First-time Avid Setup

Whenever I’m first setting up a Mac Avid, whether it’s a rental for a show I’m working on or my own desktop or laptop, there are a bunch of things I like to do before getting down to work.

  • Connect your Avid to the Internet and/or internal network
  • Go through this list of good Avid practices. I’m not sure if there’s one for Leopard yet, but the gist is to turn off any features that could interfere with your interaction with the Avid application or slow down the performance of your system in genera. In particular make sure to turn off Software Update.
  • Install necessary software
  • Import your User Profile, as well as that of any other person who may need to use your Avid (other editors and assistant editors)

Why you should connect your Avid to the Internet

I’ve heard from many an assistant editor and rental company that Internet-connected Avids are a bad idea, but I believe that if you’re careful and professional (i.e. don’t use your Avid as a BitTorrent client), the advantages of connecting your Avid to the Internet far outweigh any disadvantages.  Connecting your Avid to the Internet has the same amount of danger to your Avid, and no more, as any other computer. I agree that general net surfing on your Avid should be avoided (especially if you’re on a PC), but otherwise no harm will likely come to your computer or to the Avid application by having it hooked up.

The advantages of hooking your Avid up to your network are as follows, and they basically fall under the two categories of internal and external file transfers.

  • Internal File Transfers
    • Everyone, at some point, usually multiple times a day, needs to get a file from your laptop to your Avid or from your Avid to another Avid. If you’re on a Unity, you can use the Unity workspaces as shared storage space for exchanging files. You can use a flash drive or hard drive if you must, but this is quicker and equally safe. If you’re not on a Unity, or if you need to do a transfer from your laptop to your Avid, you can use AFP. In your System Preferences on one of the two computers, enable Personal File Sharing:
      • Then, on the other computer, select Connect to Server from the menu in Finder, and type in the AFP URL you see in the Sharing pane (mine is afp://192.168.1.104). Type in any password you may have, and you’re on your way. AFP, by the way, is significantly faster than SMB / Windows Sharing. personal_file_sharing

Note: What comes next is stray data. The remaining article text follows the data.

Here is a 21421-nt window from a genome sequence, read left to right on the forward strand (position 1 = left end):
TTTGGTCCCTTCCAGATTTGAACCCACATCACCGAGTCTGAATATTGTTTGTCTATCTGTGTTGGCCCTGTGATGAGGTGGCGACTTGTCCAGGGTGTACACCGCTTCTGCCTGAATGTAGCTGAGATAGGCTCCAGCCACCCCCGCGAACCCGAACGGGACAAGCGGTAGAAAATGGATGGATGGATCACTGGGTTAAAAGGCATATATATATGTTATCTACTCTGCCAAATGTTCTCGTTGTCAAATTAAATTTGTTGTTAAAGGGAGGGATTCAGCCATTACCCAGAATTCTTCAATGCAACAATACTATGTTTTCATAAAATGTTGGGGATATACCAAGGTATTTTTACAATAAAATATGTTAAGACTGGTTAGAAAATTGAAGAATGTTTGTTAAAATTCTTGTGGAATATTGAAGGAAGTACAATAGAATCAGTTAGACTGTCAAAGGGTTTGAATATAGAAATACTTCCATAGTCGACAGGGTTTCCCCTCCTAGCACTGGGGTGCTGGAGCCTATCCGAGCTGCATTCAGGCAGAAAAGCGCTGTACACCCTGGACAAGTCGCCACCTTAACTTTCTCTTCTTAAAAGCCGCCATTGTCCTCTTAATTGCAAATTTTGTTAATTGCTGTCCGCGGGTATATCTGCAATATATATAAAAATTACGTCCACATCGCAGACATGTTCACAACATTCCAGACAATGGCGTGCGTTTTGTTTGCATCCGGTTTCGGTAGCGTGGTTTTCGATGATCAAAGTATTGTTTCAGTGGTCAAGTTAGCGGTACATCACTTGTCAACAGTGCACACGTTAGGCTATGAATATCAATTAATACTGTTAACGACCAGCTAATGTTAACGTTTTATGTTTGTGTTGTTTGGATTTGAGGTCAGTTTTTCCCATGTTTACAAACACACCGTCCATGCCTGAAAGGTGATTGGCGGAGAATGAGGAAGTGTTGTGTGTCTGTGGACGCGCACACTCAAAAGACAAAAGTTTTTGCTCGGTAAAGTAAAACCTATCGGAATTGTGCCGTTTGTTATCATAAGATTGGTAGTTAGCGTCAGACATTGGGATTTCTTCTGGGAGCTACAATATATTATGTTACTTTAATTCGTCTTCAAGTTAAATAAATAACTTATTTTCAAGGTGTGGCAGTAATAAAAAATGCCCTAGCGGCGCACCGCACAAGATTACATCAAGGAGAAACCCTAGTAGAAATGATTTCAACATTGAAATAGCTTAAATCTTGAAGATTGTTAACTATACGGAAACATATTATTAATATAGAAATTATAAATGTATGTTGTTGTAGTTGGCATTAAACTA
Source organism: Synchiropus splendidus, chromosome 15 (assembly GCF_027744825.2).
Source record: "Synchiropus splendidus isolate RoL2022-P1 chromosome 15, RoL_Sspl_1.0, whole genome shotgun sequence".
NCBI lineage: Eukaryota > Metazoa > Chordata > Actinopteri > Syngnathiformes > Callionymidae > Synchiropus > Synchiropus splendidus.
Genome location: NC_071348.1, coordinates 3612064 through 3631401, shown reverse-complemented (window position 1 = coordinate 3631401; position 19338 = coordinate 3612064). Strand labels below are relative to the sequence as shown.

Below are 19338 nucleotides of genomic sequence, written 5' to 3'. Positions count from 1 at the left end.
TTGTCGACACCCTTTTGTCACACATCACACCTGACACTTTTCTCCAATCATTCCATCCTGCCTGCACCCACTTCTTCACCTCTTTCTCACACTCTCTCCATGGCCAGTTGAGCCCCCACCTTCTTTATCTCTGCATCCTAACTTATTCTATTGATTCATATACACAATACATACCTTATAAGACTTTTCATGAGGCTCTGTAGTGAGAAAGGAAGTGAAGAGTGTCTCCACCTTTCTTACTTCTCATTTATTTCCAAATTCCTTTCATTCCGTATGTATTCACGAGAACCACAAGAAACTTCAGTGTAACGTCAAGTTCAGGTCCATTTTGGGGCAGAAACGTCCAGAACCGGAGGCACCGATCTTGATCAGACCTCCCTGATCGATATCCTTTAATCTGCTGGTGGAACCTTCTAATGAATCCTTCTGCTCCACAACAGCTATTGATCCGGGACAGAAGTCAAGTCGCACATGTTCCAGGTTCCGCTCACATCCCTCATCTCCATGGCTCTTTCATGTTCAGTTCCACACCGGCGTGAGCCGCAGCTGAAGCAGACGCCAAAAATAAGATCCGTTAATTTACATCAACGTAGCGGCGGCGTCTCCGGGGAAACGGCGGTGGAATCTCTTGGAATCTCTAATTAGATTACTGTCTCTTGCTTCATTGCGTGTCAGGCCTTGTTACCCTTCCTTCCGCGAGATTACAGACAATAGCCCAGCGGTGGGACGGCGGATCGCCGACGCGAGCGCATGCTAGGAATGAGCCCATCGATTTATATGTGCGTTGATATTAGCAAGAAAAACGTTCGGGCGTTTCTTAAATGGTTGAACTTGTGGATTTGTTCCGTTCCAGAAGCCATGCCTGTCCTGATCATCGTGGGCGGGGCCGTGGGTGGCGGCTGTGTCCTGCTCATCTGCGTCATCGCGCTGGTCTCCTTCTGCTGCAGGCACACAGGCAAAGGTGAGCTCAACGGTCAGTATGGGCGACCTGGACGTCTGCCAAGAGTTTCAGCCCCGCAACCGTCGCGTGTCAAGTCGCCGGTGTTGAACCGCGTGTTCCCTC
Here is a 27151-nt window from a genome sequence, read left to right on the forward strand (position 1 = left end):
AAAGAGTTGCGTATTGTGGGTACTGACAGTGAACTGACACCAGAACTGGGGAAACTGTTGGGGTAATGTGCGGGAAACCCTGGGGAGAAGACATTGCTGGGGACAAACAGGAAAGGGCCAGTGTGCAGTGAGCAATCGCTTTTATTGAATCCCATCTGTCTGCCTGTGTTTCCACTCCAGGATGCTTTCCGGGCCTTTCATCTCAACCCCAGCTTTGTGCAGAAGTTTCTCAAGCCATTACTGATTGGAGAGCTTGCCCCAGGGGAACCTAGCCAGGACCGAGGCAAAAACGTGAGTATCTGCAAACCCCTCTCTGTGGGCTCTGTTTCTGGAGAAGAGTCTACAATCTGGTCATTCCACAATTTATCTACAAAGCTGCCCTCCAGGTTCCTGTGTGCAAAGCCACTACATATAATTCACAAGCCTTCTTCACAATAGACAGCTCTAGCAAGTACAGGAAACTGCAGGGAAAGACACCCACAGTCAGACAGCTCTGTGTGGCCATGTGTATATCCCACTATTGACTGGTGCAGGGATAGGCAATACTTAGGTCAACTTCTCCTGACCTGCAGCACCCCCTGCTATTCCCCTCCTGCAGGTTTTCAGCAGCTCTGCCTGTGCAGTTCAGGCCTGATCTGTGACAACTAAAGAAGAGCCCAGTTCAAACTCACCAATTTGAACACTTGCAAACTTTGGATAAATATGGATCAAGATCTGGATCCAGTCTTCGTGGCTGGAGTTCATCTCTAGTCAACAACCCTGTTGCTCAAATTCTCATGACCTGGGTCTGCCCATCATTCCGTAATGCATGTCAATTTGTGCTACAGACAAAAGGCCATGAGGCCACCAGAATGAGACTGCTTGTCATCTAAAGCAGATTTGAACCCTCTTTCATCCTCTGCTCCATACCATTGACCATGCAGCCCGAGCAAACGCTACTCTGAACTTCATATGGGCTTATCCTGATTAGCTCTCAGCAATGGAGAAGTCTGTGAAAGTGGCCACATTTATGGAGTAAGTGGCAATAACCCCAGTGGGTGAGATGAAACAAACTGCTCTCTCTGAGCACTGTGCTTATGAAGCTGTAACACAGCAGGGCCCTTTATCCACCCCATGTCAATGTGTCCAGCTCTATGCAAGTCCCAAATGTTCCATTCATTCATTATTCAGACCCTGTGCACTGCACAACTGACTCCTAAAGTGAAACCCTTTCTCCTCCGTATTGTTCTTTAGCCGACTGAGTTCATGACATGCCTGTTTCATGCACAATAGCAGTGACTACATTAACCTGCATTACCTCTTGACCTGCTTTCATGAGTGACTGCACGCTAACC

• External File Transfers
    • I like to use my Avid for uploads not only because it’s faster than my laptop and has access to the Unity, but also because I usually don’t have the free hard drive space on my laptop to accommodate the size and quantity of files that I normally transfer. I could copy those files to an external drive, connect that to my laptop, and then start the upload, but that seems like a big waste of time when I can just upload from the Avid.
    • Overnight Uploads
      • On HB2 I was frequently in a position where I needed to upload gigabytes of data overnight from London to LA. I could’ve left my laptop in the office uploading all night, but who wants to do that? Instead, use your Avid, especially if you don’t have it doing some other all-night task like exporting reels to QT.
      • For Signiant, I also set up a Mac Mini on HB2 to do a lot of the overnight file transfers back to Universal. If you do this, then you can use your Avid to transfer the DVD image or whatever you’re uploading from a Unity workspace to the Mac Mini, and then use the Mini to upload to the studio.

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Backing Up Unity Media

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